The Christian Social Union was on course to take just over 35 percent of the vote, down from 47.7 percent five years ago, projections for ARD and ZDF public television based on exit polls and a partial vote count indicated.

That would be the socially conservative party’s worst performance in Bavaria, which it has traditionally dominated, since 1950. Squabbling in Merkel’s national government and a power struggle at home have weighed in recent months on the CSU, which has taken a hard line on migration tradition.

There were gains for parties to its left and right. The Greens were expected to win up to 19 percent to secure second place, more than double their support in 2013. And the far-right Alternative for Germany, or AfD, was set to enter the state legislature with around 11 percent of the vote.

The center-left Social Democrats, Merkel’s other coalition partner in Berlin, were on course for a disastrous result of 10 percent or less, half of what the party received in 2013 and its worst in the state since World War II.

The CSU has held an absolute majority in the Bavarian parliament for all but five of the past 56 years and governed the prosperous southeastern state for 61 years.

Needing coalition partners to govern would in itself be a major setback for the party, which only exists in Bavaria and has long leveraged its strength there to punch above its weight in national politics.

“Of course this isn’t an easy day for the CSU,” the state’s governor, Markus Soeder, told supporters in Munich, adding that the party accepted the “painful” result “with humility.”

Soeder pointed to goings-on in Berlin and said “it’s not so easy to uncouple yourself from the national trend completely.”

But he stressed that the CSU still emerged Sunday as the state’s strongest party and a mandate to form the next Bavarian government.

He said his preference was for a center-right coalition — which would see the CSU partner with the Free Voters, a local center-right party that was seen winning 11.5 percent, and possibly also the Free Democrats, who may or may not secure the 5 percent needed to win state parliament seats.

The Greens, traditionally bitter opponents, with a more liberal approach to migration and an emphasis on environmental issues, are another possibility.

Bavaria is home to some 13 million of Germany’s 82 million people.

In Berlin, the CSU is one of three parties in Merkel’s federal coalition government along with its conservative sister, Merkel’s Christian Democratic Union, and the Social Democrats.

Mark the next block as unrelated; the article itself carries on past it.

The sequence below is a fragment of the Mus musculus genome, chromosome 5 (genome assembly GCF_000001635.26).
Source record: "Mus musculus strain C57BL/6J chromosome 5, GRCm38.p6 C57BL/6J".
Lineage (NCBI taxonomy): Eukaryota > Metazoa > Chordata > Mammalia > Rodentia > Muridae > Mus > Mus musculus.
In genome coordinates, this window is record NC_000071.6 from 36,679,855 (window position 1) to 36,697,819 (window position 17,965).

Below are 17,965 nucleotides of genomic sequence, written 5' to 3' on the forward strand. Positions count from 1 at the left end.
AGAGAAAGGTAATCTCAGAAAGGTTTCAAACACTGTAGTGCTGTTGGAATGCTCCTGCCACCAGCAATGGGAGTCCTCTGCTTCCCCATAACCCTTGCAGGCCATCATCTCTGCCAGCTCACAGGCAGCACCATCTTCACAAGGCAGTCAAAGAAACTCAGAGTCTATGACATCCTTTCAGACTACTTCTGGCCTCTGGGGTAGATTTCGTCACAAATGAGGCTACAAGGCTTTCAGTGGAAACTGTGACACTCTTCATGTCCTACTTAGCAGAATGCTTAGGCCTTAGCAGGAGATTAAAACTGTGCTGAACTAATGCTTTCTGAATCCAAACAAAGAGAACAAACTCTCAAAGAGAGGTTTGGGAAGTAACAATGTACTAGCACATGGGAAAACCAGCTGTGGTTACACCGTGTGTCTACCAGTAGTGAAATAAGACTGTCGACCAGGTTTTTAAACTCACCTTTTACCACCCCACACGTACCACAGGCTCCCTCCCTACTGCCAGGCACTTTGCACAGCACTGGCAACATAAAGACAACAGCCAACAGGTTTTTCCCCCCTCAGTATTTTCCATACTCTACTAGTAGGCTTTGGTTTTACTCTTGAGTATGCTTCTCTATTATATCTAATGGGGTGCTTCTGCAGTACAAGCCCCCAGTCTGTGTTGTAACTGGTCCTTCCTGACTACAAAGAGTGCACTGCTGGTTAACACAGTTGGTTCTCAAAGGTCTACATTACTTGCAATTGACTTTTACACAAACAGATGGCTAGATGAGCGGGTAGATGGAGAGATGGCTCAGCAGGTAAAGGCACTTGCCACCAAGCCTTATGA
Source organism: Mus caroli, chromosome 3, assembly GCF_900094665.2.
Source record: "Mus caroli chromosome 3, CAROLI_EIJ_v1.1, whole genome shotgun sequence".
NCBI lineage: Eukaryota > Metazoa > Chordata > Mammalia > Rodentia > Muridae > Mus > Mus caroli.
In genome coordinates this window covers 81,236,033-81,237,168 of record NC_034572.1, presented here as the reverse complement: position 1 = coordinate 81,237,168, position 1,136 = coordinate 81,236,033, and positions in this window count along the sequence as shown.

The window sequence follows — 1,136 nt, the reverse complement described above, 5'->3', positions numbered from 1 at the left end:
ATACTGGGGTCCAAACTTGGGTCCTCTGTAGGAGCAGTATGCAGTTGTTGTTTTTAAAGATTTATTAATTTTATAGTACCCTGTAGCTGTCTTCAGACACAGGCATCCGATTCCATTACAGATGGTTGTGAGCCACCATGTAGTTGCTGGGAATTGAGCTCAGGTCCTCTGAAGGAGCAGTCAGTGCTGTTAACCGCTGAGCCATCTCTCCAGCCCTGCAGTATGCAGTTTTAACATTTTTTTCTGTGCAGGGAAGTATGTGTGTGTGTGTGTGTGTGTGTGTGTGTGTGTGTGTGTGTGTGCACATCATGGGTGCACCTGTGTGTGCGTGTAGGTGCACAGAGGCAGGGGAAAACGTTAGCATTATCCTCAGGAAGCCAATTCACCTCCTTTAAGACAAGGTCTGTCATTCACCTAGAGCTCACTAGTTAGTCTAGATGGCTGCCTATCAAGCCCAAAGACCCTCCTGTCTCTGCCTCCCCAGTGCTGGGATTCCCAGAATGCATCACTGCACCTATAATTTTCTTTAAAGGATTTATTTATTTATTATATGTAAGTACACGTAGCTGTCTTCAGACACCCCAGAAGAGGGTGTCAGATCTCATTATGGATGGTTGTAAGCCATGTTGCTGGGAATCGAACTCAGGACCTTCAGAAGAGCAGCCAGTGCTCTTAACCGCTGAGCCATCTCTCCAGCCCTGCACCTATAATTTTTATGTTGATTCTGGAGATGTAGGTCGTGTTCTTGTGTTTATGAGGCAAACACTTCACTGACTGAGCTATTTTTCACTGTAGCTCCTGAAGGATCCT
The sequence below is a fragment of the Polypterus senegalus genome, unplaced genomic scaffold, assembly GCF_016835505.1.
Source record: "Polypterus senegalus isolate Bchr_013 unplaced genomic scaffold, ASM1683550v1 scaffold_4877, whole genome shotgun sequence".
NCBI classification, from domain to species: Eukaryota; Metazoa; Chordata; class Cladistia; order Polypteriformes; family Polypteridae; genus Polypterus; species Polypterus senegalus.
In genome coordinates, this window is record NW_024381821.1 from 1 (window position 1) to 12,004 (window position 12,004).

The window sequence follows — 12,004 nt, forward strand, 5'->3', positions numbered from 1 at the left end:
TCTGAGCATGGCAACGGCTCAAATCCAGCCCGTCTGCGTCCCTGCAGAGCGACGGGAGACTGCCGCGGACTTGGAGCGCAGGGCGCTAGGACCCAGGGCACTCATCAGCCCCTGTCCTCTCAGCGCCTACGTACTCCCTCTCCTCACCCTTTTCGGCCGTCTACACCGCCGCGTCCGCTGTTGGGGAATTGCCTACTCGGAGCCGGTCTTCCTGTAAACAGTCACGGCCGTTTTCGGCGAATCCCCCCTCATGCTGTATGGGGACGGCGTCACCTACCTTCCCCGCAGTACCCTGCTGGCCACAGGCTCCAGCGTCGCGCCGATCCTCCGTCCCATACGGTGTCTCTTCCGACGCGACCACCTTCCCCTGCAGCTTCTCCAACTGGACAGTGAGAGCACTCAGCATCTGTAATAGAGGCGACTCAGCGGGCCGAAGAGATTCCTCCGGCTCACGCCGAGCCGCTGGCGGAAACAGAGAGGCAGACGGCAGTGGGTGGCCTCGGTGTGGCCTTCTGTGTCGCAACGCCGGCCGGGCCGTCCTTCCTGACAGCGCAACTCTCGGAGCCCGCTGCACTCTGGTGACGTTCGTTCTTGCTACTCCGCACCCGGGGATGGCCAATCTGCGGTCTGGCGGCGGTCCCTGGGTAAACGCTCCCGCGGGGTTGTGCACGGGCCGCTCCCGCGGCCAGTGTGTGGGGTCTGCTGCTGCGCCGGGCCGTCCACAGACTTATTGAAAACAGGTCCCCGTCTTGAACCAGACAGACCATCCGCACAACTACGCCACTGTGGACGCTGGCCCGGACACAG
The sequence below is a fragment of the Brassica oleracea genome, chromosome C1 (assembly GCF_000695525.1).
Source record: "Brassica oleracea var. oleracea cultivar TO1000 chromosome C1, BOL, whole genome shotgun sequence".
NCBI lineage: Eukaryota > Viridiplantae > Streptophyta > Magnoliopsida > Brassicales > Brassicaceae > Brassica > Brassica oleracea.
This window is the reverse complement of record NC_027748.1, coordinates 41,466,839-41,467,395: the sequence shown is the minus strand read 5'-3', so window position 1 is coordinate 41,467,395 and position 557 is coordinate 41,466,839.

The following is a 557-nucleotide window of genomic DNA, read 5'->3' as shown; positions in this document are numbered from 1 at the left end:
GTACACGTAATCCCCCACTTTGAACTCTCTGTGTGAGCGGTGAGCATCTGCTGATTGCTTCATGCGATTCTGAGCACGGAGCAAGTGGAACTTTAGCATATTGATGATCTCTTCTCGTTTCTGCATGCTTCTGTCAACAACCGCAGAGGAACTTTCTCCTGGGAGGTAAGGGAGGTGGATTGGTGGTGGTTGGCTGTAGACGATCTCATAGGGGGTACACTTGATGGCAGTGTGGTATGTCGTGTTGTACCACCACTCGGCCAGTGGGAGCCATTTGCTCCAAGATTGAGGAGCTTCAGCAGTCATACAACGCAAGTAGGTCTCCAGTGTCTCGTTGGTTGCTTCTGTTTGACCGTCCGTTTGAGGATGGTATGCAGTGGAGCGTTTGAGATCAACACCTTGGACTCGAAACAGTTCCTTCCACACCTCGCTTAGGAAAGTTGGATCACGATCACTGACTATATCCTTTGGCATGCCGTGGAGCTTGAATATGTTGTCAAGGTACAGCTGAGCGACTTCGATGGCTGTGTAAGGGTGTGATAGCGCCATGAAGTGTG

That government has been notable largely for internal squabbling since it took office in March. The CSU leader, Interior Minister Horst Seehofer, has often played a starring role.

Back in Bavaria, a long-running CSU power struggle saw the 69-year-old Seehofer give up his job as state governor earlier this year to Soeder, a younger and sometimes bitter rival.

Seehofer has sparred with Merkel about migration on and off since 2015, when he assailed her decision to leave Germany’s borders open as refugees and others crossed the Balkans.

They argued in June over whether to turn back small numbers of asylum-seekers at the German-Austrian border, briefly threatening to bring down the national government.

Seehofer also starred in a coalition crisis last month over Germany’s domestic intelligence chief, who was accused of downplaying recent far-right violence against migrants.

Seehofer, who has faced widespread speculation lately that a poor Bavarian result would cost him his job, said he was “saddened” by Sunday’s outcome, but didn’t address his own future.

It remains to be seen whether and how the Bavarian result will affect the national government’s stability or Merkel’s long-term future.

Any aftershocks may be delayed, because another state election is coming Oct. 28 in neighboring Hesse, where conservative Volker Bouffier is defending the 19-year hold of Merkel’s CDU on the governor’s office. Bouffier has criticized the CSU for diminishing people’s trust in Germany’s conservatives.

“Clearly the choices of subjects and the debates of recent weeks led to our friends in the CSU being unable to put their successful regional record at the center of their election campaign,” said the CDU’s general secretary, Annegret Kramp-Karrenbauer.